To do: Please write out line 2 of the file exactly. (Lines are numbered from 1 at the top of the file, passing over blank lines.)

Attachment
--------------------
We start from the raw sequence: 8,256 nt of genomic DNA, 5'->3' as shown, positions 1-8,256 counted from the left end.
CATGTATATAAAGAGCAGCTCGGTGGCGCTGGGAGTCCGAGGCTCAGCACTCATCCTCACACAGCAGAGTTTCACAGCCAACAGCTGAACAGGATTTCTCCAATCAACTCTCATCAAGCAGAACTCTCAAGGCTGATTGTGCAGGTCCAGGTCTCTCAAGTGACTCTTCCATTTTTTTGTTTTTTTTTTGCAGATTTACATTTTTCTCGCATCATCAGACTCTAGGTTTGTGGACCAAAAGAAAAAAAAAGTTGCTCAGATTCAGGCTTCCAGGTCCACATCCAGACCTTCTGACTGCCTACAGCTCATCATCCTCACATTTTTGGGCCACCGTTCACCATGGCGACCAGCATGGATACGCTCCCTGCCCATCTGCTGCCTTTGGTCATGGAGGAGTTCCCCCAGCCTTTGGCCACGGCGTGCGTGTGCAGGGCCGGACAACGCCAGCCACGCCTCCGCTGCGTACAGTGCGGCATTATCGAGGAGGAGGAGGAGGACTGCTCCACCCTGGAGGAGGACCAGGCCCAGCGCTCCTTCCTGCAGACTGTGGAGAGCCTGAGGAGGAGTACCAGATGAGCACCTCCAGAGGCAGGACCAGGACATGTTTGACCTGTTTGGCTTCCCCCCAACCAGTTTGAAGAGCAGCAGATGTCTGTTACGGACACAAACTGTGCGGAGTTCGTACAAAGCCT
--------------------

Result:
CATGTATATAAAGAGCAGCTCGGTGGCGCTGGGAGTCCGAGGCTCAGCACTCATCCTCACACAGCAGAGTTTCACAGCCAACAGCTGAACAGGATTTCTCCAATCAACTCTCATCAAGCAGAACTCTCAAGGCTGATTGTGCAGGTCCAGGTCTCTCAAGTGACTCTTCCATTTTTTTGTTTTTTTTTTGCAGATTTACATTTTTCTCGCATCATCAGACTCTAGGTTTGTGGACCAAAAGAAAAAAAAAGTTGCTCAGATTCAGGCTTCCAGGTCCACATCCAGACCTTCTGACTGCCTACAGCTCATCATCCTCACATTTTTGGGCCACCGTTCACCATGGCGACCAGCATGGATACGCTCCCTGCCCATCTGCTGCCTTTGGTCATGGAGGAGTTCCCCCAGCCTTTGGCCACGGCGTGCGTGTGCAGGGCCGGACAACGCCAGCCACGCCTCCGCTGCGTACAGTGCGGCATTATCGAGGAGGAGGAGGAGGACTGCTCCACCCTGGAGGAGGACCAGGCCCAGCGCTCCTTCCTGCAGACTGTGGAGAGCCTGAGGAGGAGTACCAGATGAGCACCTCCAGAGGCAGGACCAGGACATGTTTGACCTGTTTGGCTTCCCCCCAACCAGTTTGAAGAGCAGCAGATGTCTGTTACGGACACAAACTGTGCGGAGTTCGTACAAAGCCT